Someone had once written that being a writer was like having homework for the rest of your life; someone else had once written if you do what you love you’ll never work a day in your life. Both are true, at least for me, when it comes to writing. But that still doesn’t mean that just because I love the work I don’t like to kick back—in fact, knowing when to stop and cut loose, especially if you’re an intense writer, is one of the key factors in creating a balanced life (if you think it sounds like an excuse to party, you’re probably right, but you know how the cliché goes—all work and no play makes Jack a dull boy). Taking a break, no matter how much work you have on your plate, can often refresh you can get you going again—and in some cases, back on track if you’ve been derailed.
The New England Horror Writers sponsored a workshop on Feb. 4 at Annie’s Book Stop inWorcester,MA, and I was a presenter. I spent the weekend with fellow presenter Trisha Wooldridge and participant L’Aura Hladik, and even though I was buried under much more work than I thought I was going to get done in the two weeks ahead of me up at the Norman Mailer Writer’s Colony, I found it actually paid off—when I got to the Colony I was rested and ready to work, and in the end, got twice the work done I would have if I hadn’t cut myself a little bit of a break.
In addition, Trisha needed to check out a local eatery which she was going to review, so we got to sample some great dishes—more than she would have had she been on her own (who orders three meals for one person)? Talk about balance!
Here’s pix from that weekend (and some video of us making absinthe). It was also my birthday). Enjoy!
Me and Trisha at her house on Friday night.
L’Aura Hladik, left, author of Ghosthunting New York and Ghosthunting New Jersey, enrolled as a participant. L’Aura makes fantastic cupcakes in a variety of flavors which are available for purchase here: http://www.njghs.net/exoticakes.html. She brought me something new for my birthday!
L’Aura and Trisha meet.
Trisha prepares absinthe—it’d be L’Aura’s first time trying it out.
Not sure L’Aura liked this too much!
Trisha finishes the drink.
L’Aura gets out the rum and Coke.
Trisha pours me wine.
I had to take a photo of this goblet! It’s way cool!
We ordered in pizza!
Saturday, after the workshop, we visited Loft 266 Restaurant and Bar at 266 Park Ave., Worcester, MA. Trisha was going to write a review on the establishment; I’ll say the service was terrific.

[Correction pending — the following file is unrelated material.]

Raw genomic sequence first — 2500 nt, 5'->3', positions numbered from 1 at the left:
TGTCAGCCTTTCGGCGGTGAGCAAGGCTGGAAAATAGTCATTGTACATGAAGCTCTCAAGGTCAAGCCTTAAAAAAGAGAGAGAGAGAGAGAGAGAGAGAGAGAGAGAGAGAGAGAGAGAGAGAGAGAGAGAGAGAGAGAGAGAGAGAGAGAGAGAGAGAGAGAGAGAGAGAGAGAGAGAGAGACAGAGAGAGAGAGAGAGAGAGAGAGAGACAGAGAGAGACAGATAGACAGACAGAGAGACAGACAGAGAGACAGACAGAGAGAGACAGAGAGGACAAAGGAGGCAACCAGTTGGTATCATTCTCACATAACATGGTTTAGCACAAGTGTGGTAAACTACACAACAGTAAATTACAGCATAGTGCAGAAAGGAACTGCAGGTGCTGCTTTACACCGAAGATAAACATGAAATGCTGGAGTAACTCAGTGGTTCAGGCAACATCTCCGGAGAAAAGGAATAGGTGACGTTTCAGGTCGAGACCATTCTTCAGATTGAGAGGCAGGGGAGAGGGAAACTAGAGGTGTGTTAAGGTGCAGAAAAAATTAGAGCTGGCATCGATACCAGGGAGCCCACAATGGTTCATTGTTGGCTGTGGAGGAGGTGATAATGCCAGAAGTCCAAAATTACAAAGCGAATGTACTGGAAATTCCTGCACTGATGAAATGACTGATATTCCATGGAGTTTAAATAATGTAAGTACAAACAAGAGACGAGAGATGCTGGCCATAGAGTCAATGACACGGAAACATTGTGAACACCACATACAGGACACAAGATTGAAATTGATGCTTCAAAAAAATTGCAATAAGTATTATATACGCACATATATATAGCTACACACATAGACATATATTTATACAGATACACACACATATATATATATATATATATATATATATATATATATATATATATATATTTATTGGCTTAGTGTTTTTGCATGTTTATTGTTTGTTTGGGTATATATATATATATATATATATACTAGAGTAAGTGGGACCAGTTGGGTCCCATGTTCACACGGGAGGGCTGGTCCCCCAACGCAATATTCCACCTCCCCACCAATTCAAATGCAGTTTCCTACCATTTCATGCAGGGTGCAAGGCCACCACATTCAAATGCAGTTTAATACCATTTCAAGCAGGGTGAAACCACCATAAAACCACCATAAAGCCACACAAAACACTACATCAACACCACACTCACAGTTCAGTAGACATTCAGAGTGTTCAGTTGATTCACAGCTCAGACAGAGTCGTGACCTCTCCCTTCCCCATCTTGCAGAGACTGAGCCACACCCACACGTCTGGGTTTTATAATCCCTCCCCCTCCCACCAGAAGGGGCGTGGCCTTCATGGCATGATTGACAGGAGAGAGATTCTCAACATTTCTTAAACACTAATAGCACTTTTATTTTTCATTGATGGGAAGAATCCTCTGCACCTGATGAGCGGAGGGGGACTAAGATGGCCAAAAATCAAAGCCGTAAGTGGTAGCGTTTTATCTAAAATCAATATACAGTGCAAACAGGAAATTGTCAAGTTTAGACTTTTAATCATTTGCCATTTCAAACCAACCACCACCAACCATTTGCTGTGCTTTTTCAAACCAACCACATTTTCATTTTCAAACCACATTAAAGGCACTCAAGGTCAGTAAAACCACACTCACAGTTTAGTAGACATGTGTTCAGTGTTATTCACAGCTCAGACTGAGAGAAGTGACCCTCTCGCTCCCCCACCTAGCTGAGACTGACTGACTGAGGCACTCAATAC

Trisha, L’Aura, and me at the bar.
We ordered three things to try:
I eat a lot of spinach and artichoke dip—it’s a favorite when I go out—and I was impressed with this one. Many spinach/artichoke dips are just bathing in oil, and this one wasn’t—not at all. It was moist, but not oily. I’d highly recommend it.
L’Aura ordered the nachos, and the dish was just about as good as I’ve found at other places. However, we both came to the same conclusion: there just wasn’t enough cheddar cheese, and what little was there was crisped to chip form. That was our only criticism; otherwise, the salsa, guac, vegetables and everything else were fresh and delicious.
This was the most interesting on the menu, so Trisha ordered it just because it sounded so unique: Reuben Egg Rolls. Wow, just wow! They were awesome! Definitely unique. I would drive to this restaurant in Worcester just to get these. In fact, when I’m back up in the area for Rock and Shock in October, I’ll make sure to come over here and get these.
We had a nice time talking with this gentleman.
Trisha ordered Mango Cheesecake for dessert, which L’Aura and I—having grown up around New York City—were disappointed in. It wasn’t real cheesecake; it was like ricotta or something. It tasted nothing like cheesecake as you’d know it but a big slice of flavored ricotta cheese. Not recommended.
This Key Lime pie, however, was pretty good; the restaurant probably gets a brand called Mike’s, which is what we buy around here in Connecticut. It’s the best Key Lime you’re going to get in this area. I think you can find it at Trader Joe’s and Stew Leonard’s.
A ghost story writer who still sleeps with the lights on, Kristi Petersen Schoonover’s fiction has appeared in many magazines and anthologies; her traditionally published books include a short story collection, THE SHADOWS BEHIND. She was the recipient of three Norman Mailer Writers Colony Residencies and holds an MFA in Creative Writing from Goddard College. She serves as co-host of the DARK DISCUSSIONS podcast, as founding editor of the dark literary journal 34 ORCHARD, and is a member of both the New England Horror Writers and the Horror Writers Association. Follow her adventures at kristipetersenschoonover.com.
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